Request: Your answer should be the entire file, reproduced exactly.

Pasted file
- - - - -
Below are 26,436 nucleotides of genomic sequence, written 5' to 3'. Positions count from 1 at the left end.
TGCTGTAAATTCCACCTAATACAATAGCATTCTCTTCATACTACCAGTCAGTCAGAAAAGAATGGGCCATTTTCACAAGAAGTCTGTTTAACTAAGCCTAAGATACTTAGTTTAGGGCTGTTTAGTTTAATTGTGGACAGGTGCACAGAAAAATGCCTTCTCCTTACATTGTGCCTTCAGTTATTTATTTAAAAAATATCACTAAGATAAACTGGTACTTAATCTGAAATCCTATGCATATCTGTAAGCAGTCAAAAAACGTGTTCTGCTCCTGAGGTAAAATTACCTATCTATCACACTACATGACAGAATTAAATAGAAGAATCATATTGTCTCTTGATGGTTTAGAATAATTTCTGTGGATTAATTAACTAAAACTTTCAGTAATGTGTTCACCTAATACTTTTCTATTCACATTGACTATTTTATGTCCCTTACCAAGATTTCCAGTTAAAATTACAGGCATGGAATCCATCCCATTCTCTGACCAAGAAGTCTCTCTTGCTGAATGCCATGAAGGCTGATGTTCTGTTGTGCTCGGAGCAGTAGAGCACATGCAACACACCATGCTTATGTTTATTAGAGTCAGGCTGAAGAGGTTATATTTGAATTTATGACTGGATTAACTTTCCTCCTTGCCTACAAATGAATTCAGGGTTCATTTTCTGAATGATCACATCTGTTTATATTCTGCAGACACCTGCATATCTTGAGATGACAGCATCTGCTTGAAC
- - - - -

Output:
Below are 26,436 nucleotides of genomic sequence, written 5' to 3'. Positions count from 1 at the left end.
TGCTGTAAATTCCACCTAATACAATAGCATTCTCTTCATACTACCAGTCAGTCAGAAAAGAATGGGCCATTTTCACAAGAAGTCTGTTTAACTAAGCCTAAGATACTTAGTTTAGGGCTGTTTAGTTTAATTGTGGACAGGTGCACAGAAAAATGCCTTCTCCTTACATTGTGCCTTCAGTTATTTATTTAAAAAATATCACTAAGATAAACTGGTACTTAATCTGAAATCCTATGCATATCTGTAAGCAGTCAAAAAACGTGTTCTGCTCCTGAGGTAAAATTACCTATCTATCACACTACATGACAGAATTAAATAGAAGAATCATATTGTCTCTTGATGGTTTAGAATAATTTCTGTGGATTAATTAACTAAAACTTTCAGTAATGTGTTCACCTAATACTTTTCTATTCACATTGACTATTTTATGTCCCTTACCAAGATTTCCAGTTAAAATTACAGGCATGGAATCCATCCCATTCTCTGACCAAGAAGTCTCTCTTGCTGAATGCCATGAAGGCTGATGTTCTGTTGTGCTCGGAGCAGTAGAGCACATGCAACACACCATGCTTATGTTTATTAGAGTCAGGCTGAAGAGGTTATATTTGAATTTATGACTGGATTAACTTTCCTCCTTGCCTACAAATGAATTCAGGGTTCATTTTCTGAATGATCACATCTGTTTATATTCTGCAGACACCTGCATATCTTGAGATGACAGCATCTGCTTGAAC